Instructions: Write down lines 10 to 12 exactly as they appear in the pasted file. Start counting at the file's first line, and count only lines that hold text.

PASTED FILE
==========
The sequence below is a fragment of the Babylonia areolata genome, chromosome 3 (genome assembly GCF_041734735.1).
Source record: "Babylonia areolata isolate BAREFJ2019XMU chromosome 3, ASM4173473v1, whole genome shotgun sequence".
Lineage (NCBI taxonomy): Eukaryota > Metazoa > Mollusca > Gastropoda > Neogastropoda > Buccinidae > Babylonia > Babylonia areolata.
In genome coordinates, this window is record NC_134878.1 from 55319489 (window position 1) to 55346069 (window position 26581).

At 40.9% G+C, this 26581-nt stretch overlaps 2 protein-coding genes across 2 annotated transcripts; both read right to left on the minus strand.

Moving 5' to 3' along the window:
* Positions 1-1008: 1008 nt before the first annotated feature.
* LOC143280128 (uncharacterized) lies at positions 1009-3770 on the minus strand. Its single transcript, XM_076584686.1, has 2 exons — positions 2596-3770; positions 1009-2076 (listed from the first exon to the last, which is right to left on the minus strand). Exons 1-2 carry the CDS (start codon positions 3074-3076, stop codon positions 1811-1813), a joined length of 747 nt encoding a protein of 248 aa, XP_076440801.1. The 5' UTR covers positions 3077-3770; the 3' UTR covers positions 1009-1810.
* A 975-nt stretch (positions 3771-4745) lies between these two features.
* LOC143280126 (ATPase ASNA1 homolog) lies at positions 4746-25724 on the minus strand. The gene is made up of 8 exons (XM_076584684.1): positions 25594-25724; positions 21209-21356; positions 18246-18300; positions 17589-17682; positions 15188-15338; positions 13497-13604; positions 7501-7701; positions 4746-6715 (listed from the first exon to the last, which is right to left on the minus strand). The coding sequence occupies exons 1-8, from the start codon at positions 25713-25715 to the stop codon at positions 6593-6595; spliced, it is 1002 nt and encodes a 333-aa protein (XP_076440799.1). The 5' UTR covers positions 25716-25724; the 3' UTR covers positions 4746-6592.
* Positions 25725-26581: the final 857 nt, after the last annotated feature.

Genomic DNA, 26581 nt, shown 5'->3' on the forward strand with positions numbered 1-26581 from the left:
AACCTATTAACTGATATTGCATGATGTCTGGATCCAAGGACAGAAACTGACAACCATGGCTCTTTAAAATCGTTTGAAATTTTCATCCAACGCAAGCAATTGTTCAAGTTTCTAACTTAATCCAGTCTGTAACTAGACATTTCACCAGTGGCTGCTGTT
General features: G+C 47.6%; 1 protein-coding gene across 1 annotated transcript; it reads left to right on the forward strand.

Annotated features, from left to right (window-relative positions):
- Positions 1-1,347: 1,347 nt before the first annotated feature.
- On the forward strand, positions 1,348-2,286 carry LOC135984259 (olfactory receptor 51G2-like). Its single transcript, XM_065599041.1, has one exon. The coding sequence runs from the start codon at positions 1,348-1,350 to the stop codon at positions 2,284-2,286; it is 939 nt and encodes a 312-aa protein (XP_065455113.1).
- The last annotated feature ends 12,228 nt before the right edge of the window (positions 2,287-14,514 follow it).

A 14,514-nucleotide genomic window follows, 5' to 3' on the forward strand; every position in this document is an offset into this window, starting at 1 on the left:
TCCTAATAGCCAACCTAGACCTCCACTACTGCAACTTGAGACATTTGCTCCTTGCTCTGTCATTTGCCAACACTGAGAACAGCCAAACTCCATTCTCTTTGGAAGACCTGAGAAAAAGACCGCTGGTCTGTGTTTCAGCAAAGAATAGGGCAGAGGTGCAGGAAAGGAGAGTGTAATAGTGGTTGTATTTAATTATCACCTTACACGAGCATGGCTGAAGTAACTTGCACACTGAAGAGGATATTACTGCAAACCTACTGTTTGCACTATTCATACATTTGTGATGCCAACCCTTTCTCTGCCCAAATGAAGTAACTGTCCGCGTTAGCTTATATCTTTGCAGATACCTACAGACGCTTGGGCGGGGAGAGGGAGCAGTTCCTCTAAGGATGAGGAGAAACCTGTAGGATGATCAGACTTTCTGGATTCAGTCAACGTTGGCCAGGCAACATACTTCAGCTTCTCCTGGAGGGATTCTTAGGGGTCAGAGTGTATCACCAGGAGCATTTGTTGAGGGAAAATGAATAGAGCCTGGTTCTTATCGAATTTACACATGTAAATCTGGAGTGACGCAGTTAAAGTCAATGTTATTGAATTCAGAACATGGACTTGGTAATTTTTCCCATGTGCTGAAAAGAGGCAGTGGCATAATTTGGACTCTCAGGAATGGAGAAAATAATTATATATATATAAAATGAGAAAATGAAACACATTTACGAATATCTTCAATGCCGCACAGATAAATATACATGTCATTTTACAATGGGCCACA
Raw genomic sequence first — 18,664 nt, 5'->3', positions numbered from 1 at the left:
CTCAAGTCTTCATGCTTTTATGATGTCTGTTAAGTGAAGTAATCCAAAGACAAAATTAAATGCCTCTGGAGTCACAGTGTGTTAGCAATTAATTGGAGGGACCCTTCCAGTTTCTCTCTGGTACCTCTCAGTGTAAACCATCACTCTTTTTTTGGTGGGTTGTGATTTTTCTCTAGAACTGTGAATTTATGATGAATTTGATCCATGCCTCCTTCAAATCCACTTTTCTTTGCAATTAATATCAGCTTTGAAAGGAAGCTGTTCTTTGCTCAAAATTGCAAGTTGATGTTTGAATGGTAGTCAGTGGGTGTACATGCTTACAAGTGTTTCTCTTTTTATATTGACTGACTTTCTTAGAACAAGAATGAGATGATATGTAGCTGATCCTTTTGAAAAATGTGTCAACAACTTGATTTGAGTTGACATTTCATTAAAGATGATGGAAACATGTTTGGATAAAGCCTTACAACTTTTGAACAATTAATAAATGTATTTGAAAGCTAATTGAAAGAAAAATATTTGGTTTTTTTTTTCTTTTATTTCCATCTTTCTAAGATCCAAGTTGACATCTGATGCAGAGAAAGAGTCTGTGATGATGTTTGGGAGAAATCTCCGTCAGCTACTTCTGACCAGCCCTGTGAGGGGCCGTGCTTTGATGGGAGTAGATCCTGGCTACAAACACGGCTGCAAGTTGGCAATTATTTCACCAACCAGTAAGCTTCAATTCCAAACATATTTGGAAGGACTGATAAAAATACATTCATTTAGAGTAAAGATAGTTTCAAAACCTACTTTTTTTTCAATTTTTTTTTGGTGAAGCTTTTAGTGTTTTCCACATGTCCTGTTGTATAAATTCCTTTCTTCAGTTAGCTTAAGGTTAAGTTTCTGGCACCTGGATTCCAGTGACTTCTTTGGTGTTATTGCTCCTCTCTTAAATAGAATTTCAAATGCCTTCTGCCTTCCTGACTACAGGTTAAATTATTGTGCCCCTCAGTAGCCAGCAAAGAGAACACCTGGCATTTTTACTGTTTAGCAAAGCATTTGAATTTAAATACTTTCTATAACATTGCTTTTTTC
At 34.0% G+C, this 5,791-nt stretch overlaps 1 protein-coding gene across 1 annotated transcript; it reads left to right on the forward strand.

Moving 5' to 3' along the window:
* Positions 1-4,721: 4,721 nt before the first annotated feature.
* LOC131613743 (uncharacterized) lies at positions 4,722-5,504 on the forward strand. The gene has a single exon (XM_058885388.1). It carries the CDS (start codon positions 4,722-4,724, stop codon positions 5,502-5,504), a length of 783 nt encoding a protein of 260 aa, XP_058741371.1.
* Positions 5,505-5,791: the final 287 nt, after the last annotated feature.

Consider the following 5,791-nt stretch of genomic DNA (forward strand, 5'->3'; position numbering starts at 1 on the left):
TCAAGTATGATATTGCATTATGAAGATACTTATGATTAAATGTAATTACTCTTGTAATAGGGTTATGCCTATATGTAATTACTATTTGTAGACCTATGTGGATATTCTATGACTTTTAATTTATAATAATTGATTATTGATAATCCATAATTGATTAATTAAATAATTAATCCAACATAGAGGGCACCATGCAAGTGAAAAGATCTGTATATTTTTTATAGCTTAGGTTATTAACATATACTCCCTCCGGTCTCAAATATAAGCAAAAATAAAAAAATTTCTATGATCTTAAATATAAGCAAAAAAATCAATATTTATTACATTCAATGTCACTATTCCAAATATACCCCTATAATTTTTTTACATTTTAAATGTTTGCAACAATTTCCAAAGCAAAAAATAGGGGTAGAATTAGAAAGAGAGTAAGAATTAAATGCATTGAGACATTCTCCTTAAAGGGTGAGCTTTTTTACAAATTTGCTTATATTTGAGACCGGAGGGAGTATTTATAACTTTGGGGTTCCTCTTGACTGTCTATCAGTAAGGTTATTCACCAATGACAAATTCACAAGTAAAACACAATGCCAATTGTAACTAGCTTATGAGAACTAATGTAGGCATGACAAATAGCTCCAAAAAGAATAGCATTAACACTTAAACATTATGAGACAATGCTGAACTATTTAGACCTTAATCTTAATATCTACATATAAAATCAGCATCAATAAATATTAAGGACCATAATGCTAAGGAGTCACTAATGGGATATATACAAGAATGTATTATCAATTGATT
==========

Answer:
* LOC143280126 (ATPase ASNA1 homolog) lies at positions 4746-25724 on the minus strand. The gene is made up of 8 exons (XM_076584684.1): positions 25594-25724; positions 21209-21356; positions 18246-18300; positions 17589-17682; positions 15188-15338; positions 13497-13604; positions 7501-7701; positions 4746-6715 (listed from the first exon to the last, which is right to left on the minus strand). The coding sequence occupies exons 1-8, from the start codon at positions 25713-25715 to the stop codon at positions 6593-6595; spliced, it is 1002 nt and encodes a 333-aa protein (XP_076440799.1). The 5' UTR covers positions 25716-25724; the 3' UTR covers positions 4746-6592.
* Positions 25725-26581: the final 857 nt, after the last annotated feature.

Genomic DNA, 26581 nt, shown 5'->3' on the forward strand with positions numbered 1-26581 from the left: